Hynobius fossigenus Okamiya, Sugawara, Nagano & Poyarkov, 2018
Japanese Rift Salamander, Higashi-hida Sanshouuo
|Species Description: Okamiya H, Sugawara H, Nagano M, Pooyarkov NA 2018 An integrative taxonomic analysis reveals a new species of lotic Hynobius salamander from Japan. PeerJ 6:e5084; DOI 10.7717/peerj.5084|
Hynobius fossigenus is most similar morphologically to other Japanese lotic Hynobius species, but can be diagnosed based on its size and breeding behaviors. Hynobius fossigenus is large, and its size allows it to be distinguished from the Taiwanese congeners H. fucus, H. formosanus, H. glacialis, H. arisanensis, and H. sonani. Hynobius fossigenus breeds in mountain streams like other lotic-breeding Hynobius species, but they lay a small clutch of 12 to 16 yellow-colored eggs. Egg sacs have a crescent or loosely spiraled shape with a smooth envelope that has a vivid blue-violet iridescent hue in water and terminate in a whip-like tail; this egg sac morphology is only observed for members of the H. kimurae-H. boulengeri species complex. Many other Hynobius species have completely dark dorsal colorations, occasionally with minimal light markings. Hynobius fossigenus, however, has a blackish-violet dorsum with tiny yellow spots, making it easily distinguishable from most other lotic species. Hynobius kimurae is the sister species of H. fossigenus, but the males and females of the latter species are consistently larger than those of H. kimurae. Vomerine teeth in H. fossigenus form a narrow U-shape, and are composed of 43 - 66 teeth in both sexes; H. kimurae, however, has long V-shaped teeth (Okimiya et al. 2018).
In life, the dorsum is dark violet-brown to black. The ventral side is paler than the dorsal side. There are distinct golden spots of varying sizes speckled across the dorsum from the head to the tail. Spots are smaller in size and fewer in number on the limbs and tail. The ventral surface lacks spots. The irises are dark brown. The vent is gray in hue and tinged with blue (Okimiya et al. 2018).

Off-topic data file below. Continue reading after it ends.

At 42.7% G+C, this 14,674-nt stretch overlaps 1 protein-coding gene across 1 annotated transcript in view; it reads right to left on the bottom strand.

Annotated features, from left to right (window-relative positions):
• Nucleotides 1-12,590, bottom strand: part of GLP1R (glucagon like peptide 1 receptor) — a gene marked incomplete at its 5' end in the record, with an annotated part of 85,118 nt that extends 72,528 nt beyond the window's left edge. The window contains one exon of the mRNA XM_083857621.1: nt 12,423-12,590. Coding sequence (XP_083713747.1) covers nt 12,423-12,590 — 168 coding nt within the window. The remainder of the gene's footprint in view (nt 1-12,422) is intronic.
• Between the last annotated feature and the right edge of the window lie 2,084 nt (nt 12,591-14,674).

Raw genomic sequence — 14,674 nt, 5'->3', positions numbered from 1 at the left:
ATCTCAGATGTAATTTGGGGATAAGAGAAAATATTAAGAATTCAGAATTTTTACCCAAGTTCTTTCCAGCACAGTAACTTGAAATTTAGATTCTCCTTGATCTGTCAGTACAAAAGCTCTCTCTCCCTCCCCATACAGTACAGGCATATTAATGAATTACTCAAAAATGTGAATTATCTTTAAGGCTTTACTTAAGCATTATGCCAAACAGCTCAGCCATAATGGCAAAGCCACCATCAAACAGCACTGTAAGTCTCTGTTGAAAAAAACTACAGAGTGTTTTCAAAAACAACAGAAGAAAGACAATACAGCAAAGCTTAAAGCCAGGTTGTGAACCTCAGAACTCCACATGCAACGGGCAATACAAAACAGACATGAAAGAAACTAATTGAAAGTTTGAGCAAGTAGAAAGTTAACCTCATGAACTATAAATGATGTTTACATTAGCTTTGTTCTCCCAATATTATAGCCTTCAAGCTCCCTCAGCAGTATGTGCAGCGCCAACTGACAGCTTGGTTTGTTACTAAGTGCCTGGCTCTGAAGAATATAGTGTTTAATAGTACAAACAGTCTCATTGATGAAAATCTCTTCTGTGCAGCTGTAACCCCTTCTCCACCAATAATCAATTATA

In preservation, Hynobius fossigenus did not exhibit many color changes. The dorsal markings became a beige color, and the pink tint of the underside faded to light gray (Okimiya et al. 2018).
Males are smaller than females, with heads that are shorter and wider. Males have tails that are relatively longer and thicker, and a shorter trunk length. Males have longer forelimbs than females. Some males may have 12 costal grooves instead of 13. Males’ cloacal areas are noticeably more swollen than females’ during the breeding season. Variation also exists in the number of golden spots on the dorsum (Okimiya et al. 2018).
Distribution and Habitat
Country distribution from AmphibiaWeb's database: Japan
Life History, Abundance, Activity, and Special Behaviors
Hynobius fossigenus reproduce underwater, beneath stones in the stream. After copulation, females lay crescent or loosely spiraled shape egg sacs in pairs that terminate in a whip-like tail and attach them under big stones. They may also attach them onto smaller stones that are close to a waterfall. The egg sacs are very thick and appear iridescent when in water. Egg sacs contain12 to 16 yellow-colored eggs. While females leave the streams after oviposition, males linger in the streams and can often be found underneath the same stone with egg clutches (Okimiya et al. 2018).